Poem: Shell Silverstein – “Where the Sidewalk Ends” #GoDogGoCafe #poetry #poets

Happy Monday! I’m not sure if I’ve shared this poem on here. When I was six-years-old, in grade one, my teacher used to read us Shell Silverstein poems in class. I had the same teacher, Mrs. Allarie, for grades one, two, and three, so I was able to here a few books worth of Shell Silverstein’s poems.

Many of Silverstein’s poems are written for children, but many of them also have great meaning and allusion to (for) adults.

Here’s an interesting interpretation of the poem “Where the Side Walk Ends” on Wikipedia.

Also, here’s some background info on Shell Silverstein if you’ve never heard of him before today.


Credit: Sue Zeng via Unsplash


Where the Sidewalk Ends – Shell Silverstein

There is a place where the sidewalk ends

And before the street begins,

And there the grass grows soft and white,

And there the sun burns crimson bright,

And there the moon-bird rests from his flight

To cool in the peppermint wind.

*****

Let us leave this place where the smoke blows black

And the dark street winds and bends.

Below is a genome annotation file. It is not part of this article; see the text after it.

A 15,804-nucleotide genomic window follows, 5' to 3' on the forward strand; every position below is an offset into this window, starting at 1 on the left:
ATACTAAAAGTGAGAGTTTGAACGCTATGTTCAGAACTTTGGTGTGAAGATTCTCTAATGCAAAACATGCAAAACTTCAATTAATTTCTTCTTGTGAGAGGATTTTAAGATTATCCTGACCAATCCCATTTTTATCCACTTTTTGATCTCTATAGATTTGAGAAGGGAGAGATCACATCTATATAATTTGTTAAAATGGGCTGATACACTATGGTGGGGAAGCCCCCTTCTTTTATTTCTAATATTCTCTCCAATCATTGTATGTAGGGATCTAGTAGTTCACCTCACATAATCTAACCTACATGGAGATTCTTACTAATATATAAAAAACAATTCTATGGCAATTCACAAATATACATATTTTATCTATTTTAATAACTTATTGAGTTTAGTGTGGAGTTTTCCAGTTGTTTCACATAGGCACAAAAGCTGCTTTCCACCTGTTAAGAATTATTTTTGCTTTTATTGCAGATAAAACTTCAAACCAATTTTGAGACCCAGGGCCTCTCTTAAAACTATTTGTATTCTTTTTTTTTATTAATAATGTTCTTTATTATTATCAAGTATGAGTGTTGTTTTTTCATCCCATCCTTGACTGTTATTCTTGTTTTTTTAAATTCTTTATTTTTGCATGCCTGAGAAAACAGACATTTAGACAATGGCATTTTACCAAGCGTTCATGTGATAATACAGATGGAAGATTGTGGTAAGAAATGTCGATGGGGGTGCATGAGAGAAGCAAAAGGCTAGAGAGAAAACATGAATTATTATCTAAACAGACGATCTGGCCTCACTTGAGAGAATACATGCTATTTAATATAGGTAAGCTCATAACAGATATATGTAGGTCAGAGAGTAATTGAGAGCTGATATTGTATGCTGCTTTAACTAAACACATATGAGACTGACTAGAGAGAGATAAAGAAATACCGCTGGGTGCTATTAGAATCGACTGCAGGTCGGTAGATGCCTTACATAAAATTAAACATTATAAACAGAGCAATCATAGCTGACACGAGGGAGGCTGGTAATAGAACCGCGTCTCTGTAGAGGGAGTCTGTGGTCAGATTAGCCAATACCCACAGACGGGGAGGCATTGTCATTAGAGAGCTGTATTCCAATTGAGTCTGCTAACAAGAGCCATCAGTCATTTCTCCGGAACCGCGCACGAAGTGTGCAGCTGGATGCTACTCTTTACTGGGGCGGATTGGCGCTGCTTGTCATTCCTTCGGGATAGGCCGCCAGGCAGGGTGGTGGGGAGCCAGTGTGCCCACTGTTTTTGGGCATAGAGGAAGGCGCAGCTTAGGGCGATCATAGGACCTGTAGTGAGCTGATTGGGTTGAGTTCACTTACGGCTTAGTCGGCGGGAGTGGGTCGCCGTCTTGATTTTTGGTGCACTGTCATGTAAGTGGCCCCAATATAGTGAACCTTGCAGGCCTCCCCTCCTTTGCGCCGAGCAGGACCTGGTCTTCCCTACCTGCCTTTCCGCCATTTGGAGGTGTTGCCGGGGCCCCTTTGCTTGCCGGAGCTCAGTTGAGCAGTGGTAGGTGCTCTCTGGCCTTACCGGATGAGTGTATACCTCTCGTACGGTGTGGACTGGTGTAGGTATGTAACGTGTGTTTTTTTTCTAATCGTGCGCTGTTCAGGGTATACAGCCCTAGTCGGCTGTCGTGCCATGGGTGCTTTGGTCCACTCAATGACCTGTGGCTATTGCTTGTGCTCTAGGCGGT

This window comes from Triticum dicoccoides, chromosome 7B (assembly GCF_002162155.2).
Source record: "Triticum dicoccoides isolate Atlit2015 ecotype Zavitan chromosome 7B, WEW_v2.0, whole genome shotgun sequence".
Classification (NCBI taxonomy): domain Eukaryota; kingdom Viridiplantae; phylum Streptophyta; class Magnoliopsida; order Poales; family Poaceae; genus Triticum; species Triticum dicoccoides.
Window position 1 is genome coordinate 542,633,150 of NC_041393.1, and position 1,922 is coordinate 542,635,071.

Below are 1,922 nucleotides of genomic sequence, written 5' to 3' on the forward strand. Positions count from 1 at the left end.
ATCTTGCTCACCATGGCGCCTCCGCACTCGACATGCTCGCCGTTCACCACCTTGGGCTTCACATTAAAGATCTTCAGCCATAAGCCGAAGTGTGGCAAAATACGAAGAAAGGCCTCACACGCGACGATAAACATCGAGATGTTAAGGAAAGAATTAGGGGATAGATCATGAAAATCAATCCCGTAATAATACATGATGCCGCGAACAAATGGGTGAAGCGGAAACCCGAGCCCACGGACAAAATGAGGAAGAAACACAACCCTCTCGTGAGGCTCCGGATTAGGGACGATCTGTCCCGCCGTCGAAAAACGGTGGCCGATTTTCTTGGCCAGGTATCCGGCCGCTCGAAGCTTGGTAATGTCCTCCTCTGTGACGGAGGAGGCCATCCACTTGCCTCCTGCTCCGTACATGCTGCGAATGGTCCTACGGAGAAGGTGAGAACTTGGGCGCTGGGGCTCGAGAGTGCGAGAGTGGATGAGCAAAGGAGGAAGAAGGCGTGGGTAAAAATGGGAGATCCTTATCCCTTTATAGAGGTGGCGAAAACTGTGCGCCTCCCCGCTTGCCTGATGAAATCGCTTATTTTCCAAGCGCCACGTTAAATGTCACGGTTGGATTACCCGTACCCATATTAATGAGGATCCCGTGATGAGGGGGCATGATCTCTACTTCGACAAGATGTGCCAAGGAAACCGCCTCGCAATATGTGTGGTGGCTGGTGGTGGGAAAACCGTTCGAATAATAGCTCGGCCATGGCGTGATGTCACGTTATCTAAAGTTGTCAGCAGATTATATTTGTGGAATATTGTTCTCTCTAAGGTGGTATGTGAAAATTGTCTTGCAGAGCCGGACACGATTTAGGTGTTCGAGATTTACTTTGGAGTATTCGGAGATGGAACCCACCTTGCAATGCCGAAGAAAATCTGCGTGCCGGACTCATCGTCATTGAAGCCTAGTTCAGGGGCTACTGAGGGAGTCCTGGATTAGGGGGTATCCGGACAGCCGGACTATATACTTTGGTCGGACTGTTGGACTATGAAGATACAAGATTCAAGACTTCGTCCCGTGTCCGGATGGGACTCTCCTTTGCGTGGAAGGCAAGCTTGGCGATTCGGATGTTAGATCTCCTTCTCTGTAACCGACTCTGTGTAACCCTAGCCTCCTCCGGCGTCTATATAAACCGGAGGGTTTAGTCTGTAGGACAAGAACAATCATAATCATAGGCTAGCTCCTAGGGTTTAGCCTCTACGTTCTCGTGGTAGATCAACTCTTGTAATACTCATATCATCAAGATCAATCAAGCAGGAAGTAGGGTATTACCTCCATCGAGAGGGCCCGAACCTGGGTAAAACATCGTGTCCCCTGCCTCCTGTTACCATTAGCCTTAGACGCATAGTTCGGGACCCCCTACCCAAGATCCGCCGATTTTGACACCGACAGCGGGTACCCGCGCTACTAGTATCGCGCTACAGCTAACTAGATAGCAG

Past the pits where the asphalt flowers grow

We shall walk with a walk that is measured and slow,

And watch where the chalk-white arrows go

To the place where the sidewalk ends.

*****

Yes we’ll walk with a walk that is measured and slow,

And we’ll go where the chalk-white arrows go,

For the children, they mark, and the children, they know

The place where the sidewalk ends.

*****


©Mandibelle16. (2018) All Rights Reserved.

16 thoughts on “Poem: Shell Silverstein – “Where the Sidewalk Ends” #GoDogGoCafe #poetry #poets

  1. Aww Amanda. I love Shell Silverstein to bits. I have read and collected most of this books. I always loved reading his works and as you have correctly said the poems applies to both kids and adults. He has been a major influence in my poetry.

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  2. The Giving Tree remains an essential book in my library… as it has been since I was probably 6, too. I think it was in second grade when our class intern began reading his poetry to us. Probably a defining influence on me. His poetry is not just for children, but wisdom for us all. Thank you for sharing this… along with the background! Perhaps… maybe… a new regular feature… wink wink nudge nudge…. 🙂
    Stephen

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